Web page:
Zirconia-based thermal barrier coatings, and particularly yttria-stabilized zirconia (YSZ) coatings, produced by EBPVD to have columnar grain structures are widely employed in the art for their desirable thermal and adhesion characteristics. Nonetheless, there is an ongoing effort to improve thermal barrier coatings, particularly in terms of improved spallation resistance. One approach is to produce bond coats with relatively rough surfaces that promote adhesion of ceramic TBCs by delaying the initiation of TBC cracking caused by thermally-induced stresses. For example, bond coats deposited by air plasma spraying (APS) typically have a surface roughness of about 200 microinches (5 μm) to about 500 microinches (13 μm) Ra, which has been shown to significantly promote adhesion of a ceramic TBC, particularly plasma sprayed TBCs that rely on mechanical interlocking for adhesion. However, APS bond coats generally have an excessively rough surface to be compatible with EBPVD ceramic layers. On the other hand, bond coats suitable for EBPVD TBCs, such as diffusion aluminide bond coats and PVD MCrAlY overlay bond coats, do not provide adequate surface roughness for plasma sprayed TBCs.
As taught in U.S. Pat. No. 5,419,971 to Skelly et al., an alternative approach for promoting spallation resistance is to arrest the propagation of cracks along the TBC/bond coat interface by forming grooves in the surface of the bond coat or substrate. According to Skelly et al., grooves and other surface features are able to deflect the crack tip, causing it to pass through phase boundaries that impede the progress of the crack along the interface. Skelly et al. disclose various methods for forming the grooves, including the use of laser and electron beams, micromachining, abrasives, engraving and photoengraving, each of which removes material from the bond coat or substrate to form the grooves. While notable improvements in spallation resistance have been achieved with the teachings of Skelly et al., shortcomings exist, including the processing and equipment costs required for the additional step of selectively removing material to form the grooves, and limitations as to which surfaces of a component can be treated to create the grooves. In addition, this process is not performed until the part being treated is near completion, resulting in a considerable investment in the part that can be lost if a mistake occurs during the process. Accordingly, there remains a need for improved methods for producing more spall-resistant thermal barrier coatings.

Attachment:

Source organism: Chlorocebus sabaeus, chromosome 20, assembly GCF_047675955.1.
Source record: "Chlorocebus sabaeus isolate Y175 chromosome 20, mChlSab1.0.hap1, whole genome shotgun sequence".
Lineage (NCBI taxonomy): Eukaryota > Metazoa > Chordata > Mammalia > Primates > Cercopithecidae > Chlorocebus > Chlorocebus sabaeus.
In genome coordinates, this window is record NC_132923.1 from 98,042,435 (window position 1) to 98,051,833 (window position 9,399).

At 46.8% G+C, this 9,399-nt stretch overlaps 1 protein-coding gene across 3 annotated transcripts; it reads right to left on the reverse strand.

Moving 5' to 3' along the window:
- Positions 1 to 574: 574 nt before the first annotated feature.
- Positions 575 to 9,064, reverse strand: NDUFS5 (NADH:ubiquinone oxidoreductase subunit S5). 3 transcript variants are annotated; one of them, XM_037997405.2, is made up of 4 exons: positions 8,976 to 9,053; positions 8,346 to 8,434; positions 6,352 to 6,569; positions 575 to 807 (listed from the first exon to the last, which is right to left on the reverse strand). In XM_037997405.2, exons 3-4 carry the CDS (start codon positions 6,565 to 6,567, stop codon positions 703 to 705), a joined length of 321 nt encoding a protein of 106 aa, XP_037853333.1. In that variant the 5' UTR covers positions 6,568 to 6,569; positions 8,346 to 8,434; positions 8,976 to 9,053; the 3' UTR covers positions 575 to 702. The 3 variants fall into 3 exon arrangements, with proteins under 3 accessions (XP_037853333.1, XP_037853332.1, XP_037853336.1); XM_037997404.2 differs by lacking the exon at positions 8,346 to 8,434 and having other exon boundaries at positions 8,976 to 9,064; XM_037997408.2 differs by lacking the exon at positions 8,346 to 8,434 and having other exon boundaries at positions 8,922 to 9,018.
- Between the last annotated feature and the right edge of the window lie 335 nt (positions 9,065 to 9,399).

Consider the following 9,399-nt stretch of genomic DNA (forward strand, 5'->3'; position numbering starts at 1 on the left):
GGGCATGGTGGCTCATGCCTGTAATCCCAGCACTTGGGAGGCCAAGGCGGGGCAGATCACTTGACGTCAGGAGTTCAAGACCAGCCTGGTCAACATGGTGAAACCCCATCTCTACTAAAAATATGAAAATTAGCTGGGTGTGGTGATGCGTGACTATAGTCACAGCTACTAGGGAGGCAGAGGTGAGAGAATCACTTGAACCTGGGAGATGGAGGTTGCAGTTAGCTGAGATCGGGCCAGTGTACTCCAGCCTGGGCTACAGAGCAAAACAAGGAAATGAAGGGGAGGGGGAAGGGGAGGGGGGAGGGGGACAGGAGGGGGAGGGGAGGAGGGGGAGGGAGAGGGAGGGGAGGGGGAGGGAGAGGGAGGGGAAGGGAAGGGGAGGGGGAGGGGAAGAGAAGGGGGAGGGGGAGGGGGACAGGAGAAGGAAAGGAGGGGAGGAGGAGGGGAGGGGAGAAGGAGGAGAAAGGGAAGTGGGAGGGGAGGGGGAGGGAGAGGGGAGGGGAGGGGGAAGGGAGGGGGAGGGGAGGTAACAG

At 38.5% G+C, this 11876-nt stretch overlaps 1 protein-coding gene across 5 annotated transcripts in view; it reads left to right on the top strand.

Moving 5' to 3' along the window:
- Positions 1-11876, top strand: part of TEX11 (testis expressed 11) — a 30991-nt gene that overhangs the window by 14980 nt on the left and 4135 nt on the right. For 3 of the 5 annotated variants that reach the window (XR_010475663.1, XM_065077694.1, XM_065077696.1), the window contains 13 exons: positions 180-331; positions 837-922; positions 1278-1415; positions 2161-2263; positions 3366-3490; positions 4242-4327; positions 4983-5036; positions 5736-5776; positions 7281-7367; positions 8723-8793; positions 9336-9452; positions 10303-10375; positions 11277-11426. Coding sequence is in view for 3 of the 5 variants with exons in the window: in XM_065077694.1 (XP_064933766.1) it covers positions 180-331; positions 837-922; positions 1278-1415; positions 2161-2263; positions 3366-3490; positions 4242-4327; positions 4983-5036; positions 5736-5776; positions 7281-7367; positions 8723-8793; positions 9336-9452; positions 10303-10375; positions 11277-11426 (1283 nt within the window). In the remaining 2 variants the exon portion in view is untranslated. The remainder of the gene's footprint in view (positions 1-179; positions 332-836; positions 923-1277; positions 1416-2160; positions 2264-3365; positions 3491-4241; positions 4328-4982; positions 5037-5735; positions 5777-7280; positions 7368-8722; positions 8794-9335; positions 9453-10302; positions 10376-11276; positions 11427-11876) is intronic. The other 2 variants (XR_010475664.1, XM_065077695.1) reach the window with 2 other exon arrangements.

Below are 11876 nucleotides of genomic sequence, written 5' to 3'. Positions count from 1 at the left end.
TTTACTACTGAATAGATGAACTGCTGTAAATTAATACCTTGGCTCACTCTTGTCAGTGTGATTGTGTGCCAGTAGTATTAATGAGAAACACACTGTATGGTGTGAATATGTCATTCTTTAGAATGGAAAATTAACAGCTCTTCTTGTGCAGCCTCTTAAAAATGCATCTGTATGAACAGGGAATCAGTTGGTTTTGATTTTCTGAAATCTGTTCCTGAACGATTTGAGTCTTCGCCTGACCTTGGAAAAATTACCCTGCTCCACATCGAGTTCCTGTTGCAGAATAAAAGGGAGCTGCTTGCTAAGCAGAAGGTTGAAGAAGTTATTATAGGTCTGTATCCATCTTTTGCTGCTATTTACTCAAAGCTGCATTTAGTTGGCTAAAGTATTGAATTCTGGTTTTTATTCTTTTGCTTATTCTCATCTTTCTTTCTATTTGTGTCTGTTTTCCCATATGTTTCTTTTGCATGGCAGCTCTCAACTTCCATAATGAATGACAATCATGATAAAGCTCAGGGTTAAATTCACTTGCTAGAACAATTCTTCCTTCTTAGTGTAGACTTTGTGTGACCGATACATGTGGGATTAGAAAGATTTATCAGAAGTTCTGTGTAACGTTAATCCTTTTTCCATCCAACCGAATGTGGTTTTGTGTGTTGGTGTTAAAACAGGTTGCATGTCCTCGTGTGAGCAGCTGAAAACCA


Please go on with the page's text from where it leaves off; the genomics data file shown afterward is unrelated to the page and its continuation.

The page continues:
The present invention generally provides a method of forming a thermal barrier coating system on an article subjected to a hostile thermal environment, such as the hot gas path components of a gas turbine engine. The coating system is generally composed of a ceramic layer and preferably a bond coat that adheres the ceramic layer to the component surface. According to this invention, surface features such as grooves are cast directly into the surface of the component, yielding a nonplanar and interrupted interface between the component surface and the ceramic layer. Grooves formed in this manner preferably have widths and depths of at least about twelve micrometers (about 0.0005 inch) and not more than about twenty-five micrometers (about 0.001 inch). If the component is formed from a sufficiently environmentally-resistant material (e.g., βNiAl) to render a bond coat unnecessary, the ceramic layer can be deposited directly on the component surface. Alternatively, if the bond coat is present, the grooves in the component surface cause the bond coat to also have grooves that generally correspond to the grooves in the component surface. Bond coat materials compatible with this invention include diffusion aluminides and MCrAlY alloys, wherein M is nickel, cobalt and/or iron. Notably, the present invention enables the use of diffusion aluminide bond coats with plasma sprayed TBCs, providing a reduced weight and relatively low cost combination as compared to other TBC systems, such as plasma-sprayed MCrAlY bond coats in combination with TBCs deposited by physical vapor deposition.